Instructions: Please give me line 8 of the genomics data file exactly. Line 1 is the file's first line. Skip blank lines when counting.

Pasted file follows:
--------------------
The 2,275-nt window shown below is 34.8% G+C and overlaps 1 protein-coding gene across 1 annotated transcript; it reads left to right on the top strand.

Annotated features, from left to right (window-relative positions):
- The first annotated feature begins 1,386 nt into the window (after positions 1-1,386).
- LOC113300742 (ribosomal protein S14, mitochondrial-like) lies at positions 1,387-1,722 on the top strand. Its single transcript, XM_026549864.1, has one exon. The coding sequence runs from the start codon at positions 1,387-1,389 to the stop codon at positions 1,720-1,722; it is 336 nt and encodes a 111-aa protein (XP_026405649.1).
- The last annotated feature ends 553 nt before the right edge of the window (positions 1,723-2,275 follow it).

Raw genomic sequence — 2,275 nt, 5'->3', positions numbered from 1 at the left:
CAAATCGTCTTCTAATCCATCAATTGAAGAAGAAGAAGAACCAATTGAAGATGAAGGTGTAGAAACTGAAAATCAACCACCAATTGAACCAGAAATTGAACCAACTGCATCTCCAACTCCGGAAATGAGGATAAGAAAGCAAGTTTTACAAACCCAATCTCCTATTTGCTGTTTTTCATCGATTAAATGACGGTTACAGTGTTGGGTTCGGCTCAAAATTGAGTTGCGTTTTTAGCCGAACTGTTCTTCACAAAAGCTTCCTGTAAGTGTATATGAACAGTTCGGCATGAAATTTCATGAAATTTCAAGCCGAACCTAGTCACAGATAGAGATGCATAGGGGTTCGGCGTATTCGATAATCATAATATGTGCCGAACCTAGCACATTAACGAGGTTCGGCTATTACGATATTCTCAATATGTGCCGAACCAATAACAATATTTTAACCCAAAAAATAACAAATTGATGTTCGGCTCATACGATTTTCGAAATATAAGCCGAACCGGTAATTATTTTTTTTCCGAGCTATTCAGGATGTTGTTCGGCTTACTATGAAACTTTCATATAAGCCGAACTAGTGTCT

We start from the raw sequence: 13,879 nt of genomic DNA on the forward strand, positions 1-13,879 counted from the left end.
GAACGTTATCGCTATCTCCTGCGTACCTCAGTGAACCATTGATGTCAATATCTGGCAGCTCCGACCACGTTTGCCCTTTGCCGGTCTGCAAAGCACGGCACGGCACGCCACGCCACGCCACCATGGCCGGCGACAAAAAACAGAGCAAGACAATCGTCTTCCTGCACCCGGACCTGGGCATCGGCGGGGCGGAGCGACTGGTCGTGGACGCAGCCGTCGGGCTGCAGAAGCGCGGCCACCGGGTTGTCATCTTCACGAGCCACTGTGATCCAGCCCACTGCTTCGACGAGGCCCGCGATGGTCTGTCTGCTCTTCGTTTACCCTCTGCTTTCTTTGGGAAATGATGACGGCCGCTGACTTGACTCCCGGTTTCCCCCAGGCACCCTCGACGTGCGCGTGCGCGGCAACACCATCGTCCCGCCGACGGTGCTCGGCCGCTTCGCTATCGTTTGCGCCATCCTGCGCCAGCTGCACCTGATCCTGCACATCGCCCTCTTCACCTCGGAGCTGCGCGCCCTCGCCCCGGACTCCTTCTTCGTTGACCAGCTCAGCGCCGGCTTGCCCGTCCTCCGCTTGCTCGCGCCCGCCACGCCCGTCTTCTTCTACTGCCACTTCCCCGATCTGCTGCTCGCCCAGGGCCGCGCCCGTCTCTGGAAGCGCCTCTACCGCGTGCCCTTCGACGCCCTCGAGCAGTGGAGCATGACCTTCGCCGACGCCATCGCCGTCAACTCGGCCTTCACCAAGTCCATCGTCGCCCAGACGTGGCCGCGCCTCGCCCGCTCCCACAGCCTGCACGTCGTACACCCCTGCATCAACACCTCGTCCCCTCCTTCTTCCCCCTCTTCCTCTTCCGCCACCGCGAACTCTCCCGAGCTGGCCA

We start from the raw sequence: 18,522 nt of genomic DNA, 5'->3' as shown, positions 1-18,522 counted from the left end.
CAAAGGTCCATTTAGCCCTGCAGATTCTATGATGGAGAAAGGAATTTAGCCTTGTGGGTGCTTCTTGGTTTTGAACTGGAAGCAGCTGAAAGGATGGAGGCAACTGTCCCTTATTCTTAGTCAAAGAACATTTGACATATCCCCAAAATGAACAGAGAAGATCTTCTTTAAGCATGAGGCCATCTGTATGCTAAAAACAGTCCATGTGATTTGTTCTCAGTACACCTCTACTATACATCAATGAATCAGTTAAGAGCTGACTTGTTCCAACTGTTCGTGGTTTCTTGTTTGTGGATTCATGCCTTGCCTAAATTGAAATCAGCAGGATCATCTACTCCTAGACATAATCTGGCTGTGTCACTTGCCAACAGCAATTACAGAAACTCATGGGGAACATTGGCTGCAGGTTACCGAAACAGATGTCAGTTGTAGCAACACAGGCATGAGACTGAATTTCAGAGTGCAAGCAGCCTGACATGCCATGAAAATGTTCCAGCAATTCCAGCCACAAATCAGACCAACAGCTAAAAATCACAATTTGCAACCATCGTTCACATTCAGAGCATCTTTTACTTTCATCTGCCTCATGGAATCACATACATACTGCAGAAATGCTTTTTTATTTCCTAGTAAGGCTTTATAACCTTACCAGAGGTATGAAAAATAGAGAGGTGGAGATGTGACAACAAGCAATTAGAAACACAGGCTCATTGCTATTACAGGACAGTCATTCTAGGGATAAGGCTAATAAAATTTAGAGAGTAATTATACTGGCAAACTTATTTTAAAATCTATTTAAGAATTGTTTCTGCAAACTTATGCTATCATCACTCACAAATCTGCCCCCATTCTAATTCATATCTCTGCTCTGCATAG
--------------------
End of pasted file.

We start from the raw sequence: 13,879 nt of genomic DNA on the forward strand, positions 1-13,879 counted from the left end.